Resistance Towards Forgiveness.


{Photo via Tumblr}

{Photo via Tumblr}

The concept of forgiveness used to leave me confused, angry, nauseated, and repulsed.

Like, forgive someone who’s hurt you? Fuck that. Forgive someone who’s let you down, broken your heart, broken a promise, broken anything else you felt was whole before they wandered into your life or wandered into that moment? No-fucking-way.

As someone who’s lived through extensive trauma and abuse, and as someone who forgave and forgave and forgave the person who hurt me throughout my youth and early adulthood, I’ve needed this time of hating this word.

The concept of forgiveness feels a long way from anywhere I’m currently walking. And right now, it is.

But it isn’t with myself.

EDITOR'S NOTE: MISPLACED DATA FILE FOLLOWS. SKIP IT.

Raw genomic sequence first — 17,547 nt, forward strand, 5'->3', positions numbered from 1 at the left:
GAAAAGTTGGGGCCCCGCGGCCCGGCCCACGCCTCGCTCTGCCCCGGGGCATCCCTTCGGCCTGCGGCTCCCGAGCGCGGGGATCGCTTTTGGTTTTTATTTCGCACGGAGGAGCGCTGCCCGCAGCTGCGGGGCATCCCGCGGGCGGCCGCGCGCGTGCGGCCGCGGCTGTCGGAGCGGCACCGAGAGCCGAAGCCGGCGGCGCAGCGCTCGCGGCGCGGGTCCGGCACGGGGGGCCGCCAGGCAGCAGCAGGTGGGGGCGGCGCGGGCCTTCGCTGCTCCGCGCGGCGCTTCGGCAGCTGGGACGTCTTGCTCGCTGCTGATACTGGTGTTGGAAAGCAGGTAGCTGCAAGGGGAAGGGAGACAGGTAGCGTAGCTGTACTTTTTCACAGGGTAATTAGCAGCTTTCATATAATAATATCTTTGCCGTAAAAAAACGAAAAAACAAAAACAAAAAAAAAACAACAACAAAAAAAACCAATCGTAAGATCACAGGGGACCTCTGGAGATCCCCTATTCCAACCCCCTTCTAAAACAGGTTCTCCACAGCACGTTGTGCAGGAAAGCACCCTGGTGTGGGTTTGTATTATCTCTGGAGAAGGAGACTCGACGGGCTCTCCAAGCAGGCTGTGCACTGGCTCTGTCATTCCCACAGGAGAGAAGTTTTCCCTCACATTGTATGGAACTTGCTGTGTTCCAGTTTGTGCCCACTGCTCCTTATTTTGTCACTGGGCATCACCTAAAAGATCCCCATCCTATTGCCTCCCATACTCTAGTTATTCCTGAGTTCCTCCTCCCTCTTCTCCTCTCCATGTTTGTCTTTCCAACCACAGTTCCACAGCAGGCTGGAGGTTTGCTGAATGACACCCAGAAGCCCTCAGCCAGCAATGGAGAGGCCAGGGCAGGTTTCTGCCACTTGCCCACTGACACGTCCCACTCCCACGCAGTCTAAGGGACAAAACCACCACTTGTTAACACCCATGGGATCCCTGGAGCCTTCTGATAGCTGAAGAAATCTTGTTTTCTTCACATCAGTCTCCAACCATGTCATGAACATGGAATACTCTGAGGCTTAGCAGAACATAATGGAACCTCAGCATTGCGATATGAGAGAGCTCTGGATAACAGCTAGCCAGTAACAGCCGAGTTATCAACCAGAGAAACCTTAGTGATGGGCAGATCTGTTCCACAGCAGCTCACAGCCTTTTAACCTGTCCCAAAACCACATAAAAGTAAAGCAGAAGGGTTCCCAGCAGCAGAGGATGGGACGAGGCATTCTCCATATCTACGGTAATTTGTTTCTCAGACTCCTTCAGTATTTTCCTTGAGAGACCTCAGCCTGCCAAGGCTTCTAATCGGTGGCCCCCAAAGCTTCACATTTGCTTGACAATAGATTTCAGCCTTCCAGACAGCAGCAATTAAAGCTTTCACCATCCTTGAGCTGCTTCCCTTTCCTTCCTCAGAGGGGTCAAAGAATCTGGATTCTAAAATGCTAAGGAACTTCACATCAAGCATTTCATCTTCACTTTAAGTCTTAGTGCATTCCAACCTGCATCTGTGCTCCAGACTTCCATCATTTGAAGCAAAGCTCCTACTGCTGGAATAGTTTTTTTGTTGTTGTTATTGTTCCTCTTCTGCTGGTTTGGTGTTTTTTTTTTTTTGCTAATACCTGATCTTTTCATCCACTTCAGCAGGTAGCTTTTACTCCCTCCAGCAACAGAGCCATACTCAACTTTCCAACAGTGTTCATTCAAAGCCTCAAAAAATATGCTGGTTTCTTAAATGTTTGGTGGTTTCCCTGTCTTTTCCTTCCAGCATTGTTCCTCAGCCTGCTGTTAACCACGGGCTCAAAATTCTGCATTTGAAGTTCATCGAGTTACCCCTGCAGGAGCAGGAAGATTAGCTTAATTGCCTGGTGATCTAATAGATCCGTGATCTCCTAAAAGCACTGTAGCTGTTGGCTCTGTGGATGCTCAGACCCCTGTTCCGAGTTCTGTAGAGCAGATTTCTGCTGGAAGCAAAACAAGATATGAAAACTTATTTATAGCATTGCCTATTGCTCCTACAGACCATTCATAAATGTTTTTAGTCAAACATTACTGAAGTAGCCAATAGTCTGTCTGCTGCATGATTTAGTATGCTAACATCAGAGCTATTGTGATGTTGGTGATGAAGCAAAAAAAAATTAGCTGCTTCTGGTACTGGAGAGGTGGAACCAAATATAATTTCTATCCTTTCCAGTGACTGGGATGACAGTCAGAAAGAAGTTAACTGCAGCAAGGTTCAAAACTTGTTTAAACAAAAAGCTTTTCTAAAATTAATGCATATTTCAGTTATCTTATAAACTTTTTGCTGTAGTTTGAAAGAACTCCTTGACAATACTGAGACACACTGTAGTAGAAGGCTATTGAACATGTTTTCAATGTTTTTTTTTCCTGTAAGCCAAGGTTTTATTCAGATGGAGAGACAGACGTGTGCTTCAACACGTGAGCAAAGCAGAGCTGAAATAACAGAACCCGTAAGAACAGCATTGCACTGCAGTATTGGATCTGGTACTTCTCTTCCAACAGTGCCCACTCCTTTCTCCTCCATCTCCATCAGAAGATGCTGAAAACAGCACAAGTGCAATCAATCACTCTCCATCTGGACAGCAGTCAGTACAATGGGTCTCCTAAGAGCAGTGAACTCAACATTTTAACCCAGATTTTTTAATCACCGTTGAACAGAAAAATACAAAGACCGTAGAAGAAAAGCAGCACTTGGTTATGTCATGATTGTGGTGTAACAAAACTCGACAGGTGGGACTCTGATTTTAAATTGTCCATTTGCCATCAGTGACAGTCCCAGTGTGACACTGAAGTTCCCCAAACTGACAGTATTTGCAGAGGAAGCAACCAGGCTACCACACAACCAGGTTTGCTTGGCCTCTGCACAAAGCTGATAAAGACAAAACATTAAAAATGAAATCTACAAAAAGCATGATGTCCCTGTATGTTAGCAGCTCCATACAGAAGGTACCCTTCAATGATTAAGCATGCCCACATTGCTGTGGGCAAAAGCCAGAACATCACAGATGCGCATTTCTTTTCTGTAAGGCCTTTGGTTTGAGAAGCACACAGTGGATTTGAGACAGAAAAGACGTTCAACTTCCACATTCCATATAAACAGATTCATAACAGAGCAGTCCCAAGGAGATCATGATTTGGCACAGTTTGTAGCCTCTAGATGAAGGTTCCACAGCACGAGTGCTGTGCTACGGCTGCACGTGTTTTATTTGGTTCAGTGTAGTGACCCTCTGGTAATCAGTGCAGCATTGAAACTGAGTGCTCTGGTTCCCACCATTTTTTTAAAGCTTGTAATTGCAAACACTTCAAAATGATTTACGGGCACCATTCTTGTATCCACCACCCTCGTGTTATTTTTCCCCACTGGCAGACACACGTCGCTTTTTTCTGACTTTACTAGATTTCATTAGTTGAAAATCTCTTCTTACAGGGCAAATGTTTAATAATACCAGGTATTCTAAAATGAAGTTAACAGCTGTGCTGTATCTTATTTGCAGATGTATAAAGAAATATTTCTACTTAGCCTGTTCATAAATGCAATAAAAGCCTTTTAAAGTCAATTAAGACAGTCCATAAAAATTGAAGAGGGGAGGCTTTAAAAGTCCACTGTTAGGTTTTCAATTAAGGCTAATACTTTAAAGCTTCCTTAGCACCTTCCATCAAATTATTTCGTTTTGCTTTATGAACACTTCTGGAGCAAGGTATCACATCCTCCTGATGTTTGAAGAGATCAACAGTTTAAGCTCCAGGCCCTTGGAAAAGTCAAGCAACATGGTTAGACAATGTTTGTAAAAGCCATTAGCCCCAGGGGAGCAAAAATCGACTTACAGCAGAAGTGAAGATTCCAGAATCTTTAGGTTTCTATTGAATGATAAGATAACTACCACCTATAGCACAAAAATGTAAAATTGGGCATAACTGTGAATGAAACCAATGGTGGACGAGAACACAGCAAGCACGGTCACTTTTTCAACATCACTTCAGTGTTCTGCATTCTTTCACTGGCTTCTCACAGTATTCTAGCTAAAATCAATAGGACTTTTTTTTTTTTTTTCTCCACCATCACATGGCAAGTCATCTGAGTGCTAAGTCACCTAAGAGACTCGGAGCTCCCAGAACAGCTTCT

Yet for a long time, I couldn’t get my head around the idea that I could forgive myself. Forgive myself for fucking up? Forgive myself for doing things that caused, or cause, myself pain and greater sorrow or heartbreak or turmoil or struggle?

Forgive myself for neglecting my needs and depriving myself of things I enjoy? Forgive myself for failing, for saying or doing the wrong thing? Forgive myself for being selfish or being mean? Forgive myself for having qualities I hate about myself?

Forgive myself for having patterns that Piss. Me. Off.?


Slowly though, over the last few months, the word has organically begun to trickle into dialogue that I have with myself. Notes I write to myself. Things I say to myself.

It’s beautiful.

It’s something I’m so glad I’m not afraid of anymore. And something I’m so glad I’m beginning to listen to. My inner wise woman, my inner healer, my inner parent, knows I can forgive myself and that this is one of the essential essences to self-love and one of the greatest gifts I can give myself.